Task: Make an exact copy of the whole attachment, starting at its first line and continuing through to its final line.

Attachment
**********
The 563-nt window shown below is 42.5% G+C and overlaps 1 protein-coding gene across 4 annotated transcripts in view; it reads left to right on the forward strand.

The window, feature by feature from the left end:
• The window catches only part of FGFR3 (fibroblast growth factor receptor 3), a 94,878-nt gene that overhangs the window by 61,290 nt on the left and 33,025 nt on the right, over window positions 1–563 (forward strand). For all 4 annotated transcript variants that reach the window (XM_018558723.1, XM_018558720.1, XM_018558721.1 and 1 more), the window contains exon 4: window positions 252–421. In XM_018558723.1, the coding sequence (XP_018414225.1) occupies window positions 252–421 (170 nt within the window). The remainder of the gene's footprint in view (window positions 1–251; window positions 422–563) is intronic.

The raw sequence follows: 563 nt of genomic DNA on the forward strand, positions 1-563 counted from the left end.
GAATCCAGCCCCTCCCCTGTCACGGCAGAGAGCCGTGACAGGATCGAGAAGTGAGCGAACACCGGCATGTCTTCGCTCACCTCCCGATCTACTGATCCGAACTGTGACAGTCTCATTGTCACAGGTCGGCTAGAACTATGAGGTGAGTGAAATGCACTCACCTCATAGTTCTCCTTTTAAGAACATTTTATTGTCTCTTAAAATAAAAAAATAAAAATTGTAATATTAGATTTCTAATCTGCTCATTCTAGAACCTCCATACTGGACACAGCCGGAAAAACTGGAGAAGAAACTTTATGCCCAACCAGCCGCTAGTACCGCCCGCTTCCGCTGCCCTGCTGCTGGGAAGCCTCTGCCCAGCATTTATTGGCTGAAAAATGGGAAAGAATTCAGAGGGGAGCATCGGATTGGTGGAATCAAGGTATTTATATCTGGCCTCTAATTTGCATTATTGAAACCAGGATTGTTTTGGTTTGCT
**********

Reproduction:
The 563-nt window shown below is 42.5% G+C and overlaps 1 protein-coding gene across 4 annotated transcripts in view; it reads left to right on the forward strand.

The window, feature by feature from the left end:
• The window catches only part of FGFR3 (fibroblast growth factor receptor 3), a 94,878-nt gene that overhangs the window by 61,290 nt on the left and 33,025 nt on the right, over window positions 1–563 (forward strand). For all 4 annotated transcript variants that reach the window (XM_018558723.1, XM_018558720.1, XM_018558721.1 and 1 more), the window contains exon 4: window positions 252–421. In XM_018558723.1, the coding sequence (XP_018414225.1) occupies window positions 252–421 (170 nt within the window). The remainder of the gene's footprint in view (window positions 1–251; window positions 422–563) is intronic.

The raw sequence follows: 563 nt of genomic DNA on the forward strand, positions 1-563 counted from the left end.
GAATCCAGCCCCTCCCCTGTCACGGCAGAGAGCCGTGACAGGATCGAGAAGTGAGCGAACACCGGCATGTCTTCGCTCACCTCCCGATCTACTGATCCGAACTGTGACAGTCTCATTGTCACAGGTCGGCTAGAACTATGAGGTGAGTGAAATGCACTCACCTCATAGTTCTCCTTTTAAGAACATTTTATTGTCTCTTAAAATAAAAAAATAAAAATTGTAATATTAGATTTCTAATCTGCTCATTCTAGAACCTCCATACTGGACACAGCCGGAAAAACTGGAGAAGAAACTTTATGCCCAACCAGCCGCTAGTACCGCCCGCTTCCGCTGCCCTGCTGCTGGGAAGCCTCTGCCCAGCATTTATTGGCTGAAAAATGGGAAAGAATTCAGAGGGGAGCATCGGATTGGTGGAATCAAGGTATTTATATCTGGCCTCTAATTTGCATTATTGAAACCAGGATTGTTTTGGTTTGCT